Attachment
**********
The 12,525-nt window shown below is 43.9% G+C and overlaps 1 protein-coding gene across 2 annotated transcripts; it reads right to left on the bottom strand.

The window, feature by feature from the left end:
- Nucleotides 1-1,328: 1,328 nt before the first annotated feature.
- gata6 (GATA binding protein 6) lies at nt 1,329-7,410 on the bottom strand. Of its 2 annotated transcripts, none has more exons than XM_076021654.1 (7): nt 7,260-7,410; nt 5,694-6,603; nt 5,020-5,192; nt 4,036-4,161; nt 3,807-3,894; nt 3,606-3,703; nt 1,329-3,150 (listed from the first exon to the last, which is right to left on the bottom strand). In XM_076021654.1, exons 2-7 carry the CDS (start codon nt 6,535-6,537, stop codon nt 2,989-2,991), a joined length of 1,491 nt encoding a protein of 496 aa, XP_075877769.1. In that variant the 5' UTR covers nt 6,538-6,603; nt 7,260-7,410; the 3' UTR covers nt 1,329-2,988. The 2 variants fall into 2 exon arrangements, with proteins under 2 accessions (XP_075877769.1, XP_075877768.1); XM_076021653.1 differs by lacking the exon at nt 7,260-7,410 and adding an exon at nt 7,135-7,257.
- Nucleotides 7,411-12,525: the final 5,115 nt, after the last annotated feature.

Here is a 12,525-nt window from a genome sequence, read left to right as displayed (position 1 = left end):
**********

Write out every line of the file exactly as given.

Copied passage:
The 12,525-nt window shown below is 43.9% G+C and overlaps 1 protein-coding gene across 2 annotated transcripts; it reads right to left on the bottom strand.

The window, feature by feature from the left end:
- Nucleotides 1-1,328: 1,328 nt before the first annotated feature.
- gata6 (GATA binding protein 6) lies at nt 1,329-7,410 on the bottom strand. Of its 2 annotated transcripts, none has more exons than XM_076021654.1 (7): nt 7,260-7,410; nt 5,694-6,603; nt 5,020-5,192; nt 4,036-4,161; nt 3,807-3,894; nt 3,606-3,703; nt 1,329-3,150 (listed from the first exon to the last, which is right to left on the bottom strand). In XM_076021654.1, exons 2-7 carry the CDS (start codon nt 6,535-6,537, stop codon nt 2,989-2,991), a joined length of 1,491 nt encoding a protein of 496 aa, XP_075877769.1. In that variant the 5' UTR covers nt 6,538-6,603; nt 7,260-7,410; the 3' UTR covers nt 1,329-2,988. The 2 variants fall into 2 exon arrangements, with proteins under 2 accessions (XP_075877769.1, XP_075877768.1); XM_076021653.1 differs by lacking the exon at nt 7,260-7,410 and adding an exon at nt 7,135-7,257.
- Nucleotides 7,411-12,525: the final 5,115 nt, after the last annotated feature.

Here is a 12,525-nt window from a genome sequence, read left to right as displayed (position 1 = left end):